Wayfarer: A Memoirby James S. Rockefeller Jr. (Islandport Press, 2018)
Reviewed by Tina Cohen
The book cover features snapshots: an airborne glider, a Friendship sloop under sail, a young man in settings connoting adventure and romance. And then there is the author’s prestigious name. But set aside attributes like wealth and privilege which can be associated with kinship in the Rockefeller and Carnegie families.
Of course, it’s hard to ignore those advantages, but I’m willing to theorize that the remarkable life Jim Rockefeller recounts in Wayfarer,his memoir of 92 years of adventures and relationships, is more linked to the blessings of his family ethos than to his family fortune.
The opening chapter catalogues those closest to him, including his mother and father, but also Katy the cook, her spouse Pat, the houseman, handyman Andy Anderson, groundskeeper Thigh Sherwood, and Art the chauffeur. Rockefeller enumerates with fondness and appreciation what he learned from each.
“My childhood was very privileged,” he writes. “There were no material wants. Some years had to roll by before I came to see the greatest gifts given to me in those years: growing up with loving parents, caring friends, who ingrained rules of ethical behavior, self-reliance, and caring for others… The people who cared for our family… were my coin of the realm and as much like family to me as those related by blood.”
After graduating from Deerfield Academy in 1944, Rockefeller went into the Army Air Corps and was based in the U.S. He soon fell in love with aircraft and motorcycles; he already loved boats, automobiles, and engines. This was as much about tinkering and repairs as it was about those in working condition.
Then it was on to Yale University, where the only classes he claims held his attention were one in writing and one on the meaning of cultural artifacts. But after graduation, he discovered another useful subject—celestial navigation—when he and his brother purchased an old Casey cutter, the Mandalay, and a cruise to Bermuda ensued. That Mandalaywas replaced by an old 40-foot Friendship sloop, which was given the same name.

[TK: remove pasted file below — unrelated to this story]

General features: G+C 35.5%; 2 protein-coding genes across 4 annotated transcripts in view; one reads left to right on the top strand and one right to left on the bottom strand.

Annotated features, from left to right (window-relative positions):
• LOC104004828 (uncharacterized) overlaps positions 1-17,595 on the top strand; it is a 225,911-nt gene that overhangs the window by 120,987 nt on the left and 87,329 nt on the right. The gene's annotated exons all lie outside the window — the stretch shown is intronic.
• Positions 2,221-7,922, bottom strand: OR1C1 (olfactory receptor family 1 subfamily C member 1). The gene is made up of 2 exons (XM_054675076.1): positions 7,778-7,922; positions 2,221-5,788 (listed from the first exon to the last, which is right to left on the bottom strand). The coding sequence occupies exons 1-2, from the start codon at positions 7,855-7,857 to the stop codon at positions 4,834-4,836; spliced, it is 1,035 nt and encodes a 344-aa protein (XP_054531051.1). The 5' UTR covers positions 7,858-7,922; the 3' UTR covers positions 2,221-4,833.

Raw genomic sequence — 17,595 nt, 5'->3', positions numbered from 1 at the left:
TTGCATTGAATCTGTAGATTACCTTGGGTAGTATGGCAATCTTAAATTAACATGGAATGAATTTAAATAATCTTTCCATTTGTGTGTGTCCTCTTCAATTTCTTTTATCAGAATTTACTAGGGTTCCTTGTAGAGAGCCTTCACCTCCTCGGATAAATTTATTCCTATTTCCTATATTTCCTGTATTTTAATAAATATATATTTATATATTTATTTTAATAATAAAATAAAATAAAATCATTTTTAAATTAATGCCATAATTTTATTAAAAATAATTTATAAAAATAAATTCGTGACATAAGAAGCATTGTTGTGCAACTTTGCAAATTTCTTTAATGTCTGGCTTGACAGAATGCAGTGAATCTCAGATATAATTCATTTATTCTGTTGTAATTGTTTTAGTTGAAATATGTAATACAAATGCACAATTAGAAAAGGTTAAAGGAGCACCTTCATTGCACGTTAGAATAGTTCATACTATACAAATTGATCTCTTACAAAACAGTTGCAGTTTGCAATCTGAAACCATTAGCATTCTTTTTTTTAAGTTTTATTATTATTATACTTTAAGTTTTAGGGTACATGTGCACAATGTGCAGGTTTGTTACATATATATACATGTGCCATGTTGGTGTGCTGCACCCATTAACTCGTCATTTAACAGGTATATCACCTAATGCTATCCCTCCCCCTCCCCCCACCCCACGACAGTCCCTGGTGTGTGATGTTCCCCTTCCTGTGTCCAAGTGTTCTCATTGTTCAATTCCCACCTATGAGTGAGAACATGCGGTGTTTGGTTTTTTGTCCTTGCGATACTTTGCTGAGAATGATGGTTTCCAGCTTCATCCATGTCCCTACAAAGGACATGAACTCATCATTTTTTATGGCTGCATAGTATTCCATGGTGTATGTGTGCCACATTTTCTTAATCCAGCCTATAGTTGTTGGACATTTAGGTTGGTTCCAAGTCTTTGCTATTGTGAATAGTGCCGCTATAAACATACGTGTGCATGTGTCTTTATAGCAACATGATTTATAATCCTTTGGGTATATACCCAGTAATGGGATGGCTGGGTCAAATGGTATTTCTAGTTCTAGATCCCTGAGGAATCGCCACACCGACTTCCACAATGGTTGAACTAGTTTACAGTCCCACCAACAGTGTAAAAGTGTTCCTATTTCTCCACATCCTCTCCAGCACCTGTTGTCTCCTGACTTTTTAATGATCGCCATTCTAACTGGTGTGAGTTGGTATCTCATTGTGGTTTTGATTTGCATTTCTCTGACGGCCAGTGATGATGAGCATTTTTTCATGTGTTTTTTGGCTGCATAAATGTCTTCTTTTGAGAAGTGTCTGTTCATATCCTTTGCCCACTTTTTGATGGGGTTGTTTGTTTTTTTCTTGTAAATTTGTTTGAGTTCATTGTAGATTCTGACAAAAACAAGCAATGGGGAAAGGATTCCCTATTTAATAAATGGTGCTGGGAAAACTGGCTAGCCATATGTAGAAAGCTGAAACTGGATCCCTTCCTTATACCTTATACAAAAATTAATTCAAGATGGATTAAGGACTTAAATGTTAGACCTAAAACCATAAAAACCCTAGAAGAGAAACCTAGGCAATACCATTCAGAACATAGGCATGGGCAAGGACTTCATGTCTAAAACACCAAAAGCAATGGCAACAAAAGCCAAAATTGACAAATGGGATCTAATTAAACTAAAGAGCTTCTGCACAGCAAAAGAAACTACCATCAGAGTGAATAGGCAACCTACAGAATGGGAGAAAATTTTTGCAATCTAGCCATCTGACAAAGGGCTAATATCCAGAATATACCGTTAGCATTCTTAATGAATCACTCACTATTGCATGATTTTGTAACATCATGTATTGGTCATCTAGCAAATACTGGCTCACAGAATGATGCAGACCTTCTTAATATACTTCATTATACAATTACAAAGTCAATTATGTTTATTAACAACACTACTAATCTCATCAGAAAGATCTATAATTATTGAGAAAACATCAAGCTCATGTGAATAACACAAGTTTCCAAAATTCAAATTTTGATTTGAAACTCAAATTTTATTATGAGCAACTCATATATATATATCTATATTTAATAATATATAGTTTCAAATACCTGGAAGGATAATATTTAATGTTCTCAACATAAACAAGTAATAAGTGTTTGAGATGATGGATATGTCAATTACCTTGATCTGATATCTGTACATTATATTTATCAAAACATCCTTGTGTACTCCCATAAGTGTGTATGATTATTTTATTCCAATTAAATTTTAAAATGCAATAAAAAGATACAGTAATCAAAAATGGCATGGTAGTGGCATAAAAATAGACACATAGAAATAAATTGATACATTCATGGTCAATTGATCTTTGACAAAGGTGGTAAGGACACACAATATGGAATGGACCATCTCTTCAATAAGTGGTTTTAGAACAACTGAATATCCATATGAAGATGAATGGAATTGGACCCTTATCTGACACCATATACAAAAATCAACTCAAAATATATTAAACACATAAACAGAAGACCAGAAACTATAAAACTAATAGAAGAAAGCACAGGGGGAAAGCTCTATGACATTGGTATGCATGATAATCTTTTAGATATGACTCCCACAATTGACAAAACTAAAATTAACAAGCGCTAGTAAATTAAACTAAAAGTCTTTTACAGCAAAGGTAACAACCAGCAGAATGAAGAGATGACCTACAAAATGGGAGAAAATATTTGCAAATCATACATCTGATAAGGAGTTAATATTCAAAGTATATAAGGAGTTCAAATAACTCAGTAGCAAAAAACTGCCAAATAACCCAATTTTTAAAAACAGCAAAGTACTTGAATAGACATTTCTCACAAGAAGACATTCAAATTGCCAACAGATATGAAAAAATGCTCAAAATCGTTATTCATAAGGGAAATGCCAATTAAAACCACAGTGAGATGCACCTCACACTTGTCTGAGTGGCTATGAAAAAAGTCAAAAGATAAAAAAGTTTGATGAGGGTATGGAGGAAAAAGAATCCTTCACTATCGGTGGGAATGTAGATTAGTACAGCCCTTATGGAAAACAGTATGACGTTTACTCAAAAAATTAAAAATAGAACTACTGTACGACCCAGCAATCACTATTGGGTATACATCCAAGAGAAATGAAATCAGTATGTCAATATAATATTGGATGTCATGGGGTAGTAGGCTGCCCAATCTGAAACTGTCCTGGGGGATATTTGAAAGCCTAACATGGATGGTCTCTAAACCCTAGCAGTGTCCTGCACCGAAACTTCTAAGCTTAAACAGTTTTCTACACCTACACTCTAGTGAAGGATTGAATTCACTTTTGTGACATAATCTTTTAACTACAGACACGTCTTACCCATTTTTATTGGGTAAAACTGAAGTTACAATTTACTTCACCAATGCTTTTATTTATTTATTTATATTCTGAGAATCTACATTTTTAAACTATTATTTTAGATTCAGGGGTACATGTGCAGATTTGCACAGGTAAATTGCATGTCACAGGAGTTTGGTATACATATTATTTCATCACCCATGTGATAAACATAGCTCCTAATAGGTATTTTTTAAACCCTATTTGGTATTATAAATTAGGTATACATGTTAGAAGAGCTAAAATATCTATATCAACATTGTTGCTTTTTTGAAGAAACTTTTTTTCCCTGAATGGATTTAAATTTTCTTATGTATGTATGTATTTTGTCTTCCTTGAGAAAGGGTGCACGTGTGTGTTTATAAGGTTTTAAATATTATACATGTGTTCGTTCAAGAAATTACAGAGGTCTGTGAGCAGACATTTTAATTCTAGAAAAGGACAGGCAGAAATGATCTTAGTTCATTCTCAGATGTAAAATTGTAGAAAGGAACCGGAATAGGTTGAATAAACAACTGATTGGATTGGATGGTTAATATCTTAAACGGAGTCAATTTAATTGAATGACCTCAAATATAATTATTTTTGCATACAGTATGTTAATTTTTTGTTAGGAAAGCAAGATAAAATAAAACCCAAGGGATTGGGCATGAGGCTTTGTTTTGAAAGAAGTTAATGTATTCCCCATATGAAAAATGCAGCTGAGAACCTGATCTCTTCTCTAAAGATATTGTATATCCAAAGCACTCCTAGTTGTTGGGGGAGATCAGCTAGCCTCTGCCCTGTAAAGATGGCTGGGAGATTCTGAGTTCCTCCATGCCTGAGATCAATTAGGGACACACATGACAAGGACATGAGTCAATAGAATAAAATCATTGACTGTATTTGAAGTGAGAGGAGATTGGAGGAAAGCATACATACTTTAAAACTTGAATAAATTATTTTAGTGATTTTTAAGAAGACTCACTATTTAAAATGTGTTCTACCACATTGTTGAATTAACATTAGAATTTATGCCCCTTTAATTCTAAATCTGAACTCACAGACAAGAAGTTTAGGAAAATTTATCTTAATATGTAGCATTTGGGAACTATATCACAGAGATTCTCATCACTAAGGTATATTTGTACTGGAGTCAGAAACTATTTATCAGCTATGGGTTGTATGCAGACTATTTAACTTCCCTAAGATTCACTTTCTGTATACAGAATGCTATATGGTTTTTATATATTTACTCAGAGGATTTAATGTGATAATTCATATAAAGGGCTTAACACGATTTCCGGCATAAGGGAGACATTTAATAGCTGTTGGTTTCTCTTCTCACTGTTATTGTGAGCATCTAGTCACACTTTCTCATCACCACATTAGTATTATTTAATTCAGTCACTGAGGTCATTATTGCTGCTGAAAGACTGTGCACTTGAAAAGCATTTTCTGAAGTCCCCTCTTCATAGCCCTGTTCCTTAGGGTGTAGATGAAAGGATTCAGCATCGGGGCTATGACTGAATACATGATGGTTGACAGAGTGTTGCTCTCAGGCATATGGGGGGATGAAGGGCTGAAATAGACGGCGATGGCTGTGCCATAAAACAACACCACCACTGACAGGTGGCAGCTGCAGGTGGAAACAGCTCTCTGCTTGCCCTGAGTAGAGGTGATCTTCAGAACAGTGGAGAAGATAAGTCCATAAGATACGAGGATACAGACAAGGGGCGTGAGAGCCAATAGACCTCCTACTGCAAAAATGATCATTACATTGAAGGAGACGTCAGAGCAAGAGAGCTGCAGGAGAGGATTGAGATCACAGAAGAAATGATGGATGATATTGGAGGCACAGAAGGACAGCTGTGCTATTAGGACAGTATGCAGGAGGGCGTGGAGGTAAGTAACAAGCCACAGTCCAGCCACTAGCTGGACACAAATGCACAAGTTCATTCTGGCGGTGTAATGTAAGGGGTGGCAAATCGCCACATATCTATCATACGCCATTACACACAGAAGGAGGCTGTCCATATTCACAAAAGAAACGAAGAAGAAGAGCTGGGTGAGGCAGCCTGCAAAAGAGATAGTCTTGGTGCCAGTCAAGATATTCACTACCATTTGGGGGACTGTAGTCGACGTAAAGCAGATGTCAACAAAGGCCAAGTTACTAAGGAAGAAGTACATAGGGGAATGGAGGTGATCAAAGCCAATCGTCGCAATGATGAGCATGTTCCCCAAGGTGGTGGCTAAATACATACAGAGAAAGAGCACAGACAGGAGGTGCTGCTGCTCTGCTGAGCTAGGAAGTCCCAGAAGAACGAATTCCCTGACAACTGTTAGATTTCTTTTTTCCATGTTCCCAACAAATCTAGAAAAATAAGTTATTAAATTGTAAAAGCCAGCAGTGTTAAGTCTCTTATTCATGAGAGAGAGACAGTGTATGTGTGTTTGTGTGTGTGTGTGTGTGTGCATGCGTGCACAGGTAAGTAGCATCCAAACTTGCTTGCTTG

Rockefeller soon gave himself over to a dream of sailing around the world. An early stop was Cumberland Island, the southernmost of Georgia’s Golden Isles, owned by the Carnegie family since the late 1800s and a second home for Rockefeller. His exploration of its natural setting inspired a passion for the place.
But the 1952 visit ignited another passion when he met Margaret Wise Brown, successful author of children’s books. Their instantaneous attraction deepened quickly. She brought Rockefeller to Vinalhaven and her home on Hurricane Sound she’d dubbed “The Only House.” Here she shared a magical meld, including the Vinalhavers she’d befriended, sailing her North Haven dinghy, and living simply.
When Rockefeller returned to Mandalay, there were plans for marriage to follow his cruise, but the two were not to be together again. News reached himwhileanchored at St. Thomas: Margaret had died in a hospital in France while recovering from unexpected surgery.
Grief descended, but now a voyage was underway. He never minimized the impact of his loss, but as the cruise developed, there were other challenges to deal with: relationships with crew, sailing conditions, boat maintenance.
Rockefeller seems to have benefited from personal qualities like optimism and resilience. As the trip unfolds, we are treated to vivid anecdotes about the eccentric, clever, wise, and entertaining characters he encounters. His cruise went from the Virgin Islands to Panama to the Pacific, with stops at the Galapagos Islands, the Marquesas, the Tuamotus, Tahiti, Fiji, and the New Hebrides, ending in Australia. Then, on land, he spent time in Lapland and Norway.
We’re introduced to the women he falls in love with, has children with, marries. Their stories are detailed with sensitivity and respect. Ultimately, Rockefeller ends up living in Camden, where his children grow up. He spends some years building boats and a Taube—an early design of airplane—and becomes one of the founders of Owls Head Transportation Museum. He continues to delight in Penobscot Bay boating, visits to the Only House and Cumberland Island, and life with his wife, Marilyn Moss.
When sailing, there’s an equilibrium you look to maintain, adjusting to changing wind speed and direction, and wave conditions, requiring attunement with the elements and flexible thinking. Might there be a parallel in navigating the relationships in a life’s voyage? Rockefeller describes some of the qualities he learned in childhood as “ingenuity for compromise, strongmindedness, intrigue, and friendship.” After 92 years, he feels he has proof that they provided “an excellent training ground for later life.”
Tina Cohen is a seasonal resident of Vinalhaven.